Anger after dentist stops NHS treatment
By David LennardELDERLY patients have been left “devastated” after no longer being able to receive NHS dental treatment.Anne Thomas, from Walpole, has been searching for a dentist in the Halesworth area prepared to treat her elderly aunt, Sue Warry.
By David Lennard
ELDERLY patients have been left “devastated” after no longer being able to receive NHS dental treatment.
Anne Thomas, from Walpole, has been searching for a dentist in the Halesworth area prepared to treat her elderly aunt, Sue Warry.
The hunt began after the Angel Link Dental Practice in Halesworth was forced to stop treating some of its adult patients on the NHS.
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Miss Warry, 80, from Halesworth, was among a group of patients who were informed by letter that they could no longer be treated as NHS patients at the dental practice.
“My elderly aunt was devastated when she read the letter handed to her after her last dental treatment,” said Ms Thomas.
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“She, like very many elderly people, has benefited from NHS dental treatment free at the point of delivery, which is available to her.”
She added that because her aunt was on a low income, there was “no way” she could afford to pay for private dental treatment.
“I have trawled through the NHS website and find that there are no accessible dental practices in Halesworth or the wider area still taking on new NHS patients and am at a total loss as to know how to advise my relative,” said Ms Thomas.”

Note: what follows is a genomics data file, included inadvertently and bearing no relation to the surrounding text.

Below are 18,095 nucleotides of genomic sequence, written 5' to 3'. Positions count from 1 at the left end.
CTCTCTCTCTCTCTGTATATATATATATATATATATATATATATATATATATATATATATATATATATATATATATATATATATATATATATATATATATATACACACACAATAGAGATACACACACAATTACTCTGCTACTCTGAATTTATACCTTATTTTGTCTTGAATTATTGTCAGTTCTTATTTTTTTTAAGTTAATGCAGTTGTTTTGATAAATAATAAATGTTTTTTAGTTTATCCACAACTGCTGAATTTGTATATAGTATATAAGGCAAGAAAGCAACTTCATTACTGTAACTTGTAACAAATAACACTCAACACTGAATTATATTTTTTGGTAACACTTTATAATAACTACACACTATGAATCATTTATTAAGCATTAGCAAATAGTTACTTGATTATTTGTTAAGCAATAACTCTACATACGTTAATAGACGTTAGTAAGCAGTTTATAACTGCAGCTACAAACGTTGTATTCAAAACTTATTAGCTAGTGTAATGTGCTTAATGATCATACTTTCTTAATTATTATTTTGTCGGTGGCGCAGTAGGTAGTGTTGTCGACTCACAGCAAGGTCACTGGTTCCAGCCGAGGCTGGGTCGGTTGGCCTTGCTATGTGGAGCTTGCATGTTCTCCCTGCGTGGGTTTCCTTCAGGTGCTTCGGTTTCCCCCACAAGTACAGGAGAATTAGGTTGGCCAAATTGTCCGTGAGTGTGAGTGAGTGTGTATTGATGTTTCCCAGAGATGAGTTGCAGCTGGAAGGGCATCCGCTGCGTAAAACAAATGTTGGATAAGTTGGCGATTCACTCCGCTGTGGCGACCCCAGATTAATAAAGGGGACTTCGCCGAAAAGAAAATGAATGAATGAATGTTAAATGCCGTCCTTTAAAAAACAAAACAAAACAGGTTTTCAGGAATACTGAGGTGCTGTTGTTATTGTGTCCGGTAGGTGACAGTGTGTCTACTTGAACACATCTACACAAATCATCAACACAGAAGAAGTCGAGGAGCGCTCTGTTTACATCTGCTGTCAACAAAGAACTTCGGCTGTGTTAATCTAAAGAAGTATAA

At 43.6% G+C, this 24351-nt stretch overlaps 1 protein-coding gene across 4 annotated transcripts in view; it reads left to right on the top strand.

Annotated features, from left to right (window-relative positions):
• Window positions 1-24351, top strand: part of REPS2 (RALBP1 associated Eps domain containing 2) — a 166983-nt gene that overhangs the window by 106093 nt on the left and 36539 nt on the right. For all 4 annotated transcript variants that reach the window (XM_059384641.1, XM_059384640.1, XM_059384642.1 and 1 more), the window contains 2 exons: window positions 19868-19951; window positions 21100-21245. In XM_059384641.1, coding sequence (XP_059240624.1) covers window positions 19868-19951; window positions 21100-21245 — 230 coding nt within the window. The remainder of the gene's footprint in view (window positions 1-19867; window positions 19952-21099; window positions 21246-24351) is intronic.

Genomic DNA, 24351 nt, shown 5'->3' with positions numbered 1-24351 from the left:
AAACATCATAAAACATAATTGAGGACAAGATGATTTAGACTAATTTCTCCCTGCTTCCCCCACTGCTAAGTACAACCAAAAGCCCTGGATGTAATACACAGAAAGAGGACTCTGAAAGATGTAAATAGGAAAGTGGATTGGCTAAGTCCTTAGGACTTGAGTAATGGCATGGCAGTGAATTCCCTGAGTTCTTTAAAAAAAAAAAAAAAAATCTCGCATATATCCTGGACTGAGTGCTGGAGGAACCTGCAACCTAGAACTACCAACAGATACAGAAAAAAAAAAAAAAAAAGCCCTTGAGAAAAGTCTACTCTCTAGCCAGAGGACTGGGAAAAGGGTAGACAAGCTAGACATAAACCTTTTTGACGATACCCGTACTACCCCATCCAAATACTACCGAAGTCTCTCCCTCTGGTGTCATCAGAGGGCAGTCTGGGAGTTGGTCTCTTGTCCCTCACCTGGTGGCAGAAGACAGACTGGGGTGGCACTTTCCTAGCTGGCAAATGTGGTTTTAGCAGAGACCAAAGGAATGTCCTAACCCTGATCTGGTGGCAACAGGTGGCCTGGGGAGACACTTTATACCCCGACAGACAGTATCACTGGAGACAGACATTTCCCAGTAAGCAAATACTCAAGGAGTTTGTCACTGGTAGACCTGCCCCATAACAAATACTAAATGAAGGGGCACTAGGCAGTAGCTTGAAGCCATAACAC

Peter Wagg, senior partner at the Angel Link Dental Practice, sympathised with the plight that Miss Warry and other patients now found themselves in, but said he was left with little choice.
“We were a five-dentist practice, but now we are a two-dentist practice, so some really difficult decisions had to be made,” he added.
“We could not go on treating the same number of patients and give them the treatment that they or, indeed we, would want them to receive.”
Mr Wagg said there had been no alternative, but to reduce the number of patients on the books of the practice.
“We have kept all our patients fully informed of the situation we find ourselves in and a letter was sent to them explaining that they are still entitled to emergency dental care for the next three months,” he added.
Mr Wagg said the problem of attracting dentists to his surgery was part of a national shortage.
“We have spare surgery capacity in our own premises which we would gladly fill if only, like our colleagues, we could attract dentists to this area,” he added.
A spokesman for Waveney Primary Care Trust said the nearest dental surgery to Halesworth currently accepting NHS patients was in Station Road, Beccles.
He added the lack of NHS dental provision had been well chronicled, but said Waveney was in a stronger position than other parts of the UK as 60% of the population was registered with a NHS dentist, compared with a national average nearer 30% .
“We acknowledge that the situation could be improved and we are looking at a number of options to improve the position,” said the spokesman.